While these efforts have helped the solar industry get off the ground, more legislation will be needed to develop other promising technologies. Fortunately, there are several bills which C2ES has supported that have been introduced in Congress that aim to increase investment for clean energy R&D. The Clean Industrial Technology Act (CITA) is a bipartisan bill targeting industrial emissions which has been introduced in both the House and Senate. It would create an advisory council under the Department of Energy and the Office of Science and Technology Policy to fund R&D to further innovative, emission-reducing technologies. Industry is currently the third-largest source of emissions after transportation and power, but current technologies are insufficient to fully decarbonize the sector. Cleaner industrial process pathways and clean heat alternatives are sorely needed. According to the IEA report, technologies in the demonstration and prototype stage are even more important to emissions reductions in heavy industry and long-distance transport, as those sectors are relatively lacking in options for decarbonization today.

Another bill, the Utilizing Significant Emissions with Innovative Technologies (USE IT) Act, would direct the Environmental Protection Agency to support research on carbon utilization and direct air capture technology, as well as supporting the construction of CCUS facilities and carbon dioxide pipelines. The bill has been passed by the Senate but has not yet passed the House. Carbon capture will be essential in reducing emissions from coal and natural gas plants, not only in the United States, but in developing economies like China and India that rely much more heavily on coal.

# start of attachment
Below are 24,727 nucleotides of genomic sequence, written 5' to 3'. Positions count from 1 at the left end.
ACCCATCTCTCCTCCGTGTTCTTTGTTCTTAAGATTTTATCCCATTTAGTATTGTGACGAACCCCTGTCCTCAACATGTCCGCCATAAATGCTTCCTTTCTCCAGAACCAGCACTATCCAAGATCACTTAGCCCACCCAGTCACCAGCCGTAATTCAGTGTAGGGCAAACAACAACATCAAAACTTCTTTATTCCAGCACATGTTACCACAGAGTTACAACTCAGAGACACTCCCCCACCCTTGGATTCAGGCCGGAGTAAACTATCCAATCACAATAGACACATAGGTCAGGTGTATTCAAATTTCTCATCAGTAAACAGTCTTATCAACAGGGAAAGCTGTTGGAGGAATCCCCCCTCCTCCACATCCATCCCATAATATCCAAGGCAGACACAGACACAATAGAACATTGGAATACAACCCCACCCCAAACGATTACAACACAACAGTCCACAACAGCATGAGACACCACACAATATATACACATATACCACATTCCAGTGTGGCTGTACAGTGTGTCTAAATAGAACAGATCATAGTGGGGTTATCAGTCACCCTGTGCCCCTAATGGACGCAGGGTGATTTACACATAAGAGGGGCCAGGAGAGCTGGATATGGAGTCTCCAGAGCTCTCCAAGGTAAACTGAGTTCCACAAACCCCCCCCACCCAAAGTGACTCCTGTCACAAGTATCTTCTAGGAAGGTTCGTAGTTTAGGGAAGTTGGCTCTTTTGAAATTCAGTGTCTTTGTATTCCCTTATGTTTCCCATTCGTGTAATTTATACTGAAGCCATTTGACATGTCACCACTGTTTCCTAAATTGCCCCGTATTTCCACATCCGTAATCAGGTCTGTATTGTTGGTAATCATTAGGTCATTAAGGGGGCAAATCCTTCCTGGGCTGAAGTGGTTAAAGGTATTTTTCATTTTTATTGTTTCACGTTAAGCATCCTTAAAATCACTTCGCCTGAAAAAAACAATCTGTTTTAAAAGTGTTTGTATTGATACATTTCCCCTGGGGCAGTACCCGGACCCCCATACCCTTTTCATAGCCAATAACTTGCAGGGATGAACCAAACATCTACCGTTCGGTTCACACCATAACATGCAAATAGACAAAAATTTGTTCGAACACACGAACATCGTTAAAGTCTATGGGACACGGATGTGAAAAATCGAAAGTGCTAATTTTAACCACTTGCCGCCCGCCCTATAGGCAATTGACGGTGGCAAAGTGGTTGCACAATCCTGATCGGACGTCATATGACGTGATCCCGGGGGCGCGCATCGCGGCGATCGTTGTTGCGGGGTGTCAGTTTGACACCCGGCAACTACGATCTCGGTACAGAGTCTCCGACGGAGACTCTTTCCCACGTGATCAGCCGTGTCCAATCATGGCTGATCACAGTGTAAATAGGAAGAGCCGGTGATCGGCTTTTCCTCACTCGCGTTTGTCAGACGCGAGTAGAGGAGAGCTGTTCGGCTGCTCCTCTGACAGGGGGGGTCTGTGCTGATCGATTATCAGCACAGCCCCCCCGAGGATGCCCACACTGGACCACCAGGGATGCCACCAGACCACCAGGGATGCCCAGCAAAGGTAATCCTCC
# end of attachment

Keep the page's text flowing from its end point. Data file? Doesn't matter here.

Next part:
Finally, the Nuclear Energy Leadership Act (NELA), introduced by Senator Lisa Murkowski, directs the Secretary of Energy to establish goals for advanced nuclear technologies, establish demonstration projects, and ensure availability of fuel for advanced reactors, among other provisions. As a dispatchable electricity source, nuclear can provide clean backup to intermittent electricity sources. Advanced reactors could be key to achieving full decarbonization of the electricity sector.

In order to help achieve net-zero emissions by mid-century, C2ES launched the Climate Innovation 2050 initiative, which works with dozens of leading companies to identify policy solutions to decarbonize the U.S. economy. Last year, Climate Innovation 2050 released the report Getting to Zero: A U.S. Climate Agenda, which lays out a policy agenda for reaching full decarbonization of the U.S. economy by 2050. The report includes recommendations on encouraging innovation through several approaches, including passing legislation to increase funding for climate-related R&D efforts like the Advanced Research Projects Agency-Energy (ARPA-E), establishing an interagency effort to drive innovation, and working with the private sector to develop a low-carbon innovation agenda. Some of the crucial technologies that the report highlights as priorities are clean electricity, CCUS, energy storage, hydrogen and renewable thermal energy, among others.

We have very little time left to initiate the action needed to fully decarbonize the economy by mid-century. History has shown it can take many years to develop and demonstrate technologies to the point where they are market-ready. That is why it is essential that we invest in R&D for clean energy technologies today, so that we can reap the benefits as soon as possible. While COVID-19 may have been a setback for clean energy, there is opportunity for climate progress if governments prioritize investing in R&D for clean energy innovation as part of economic recovery plans.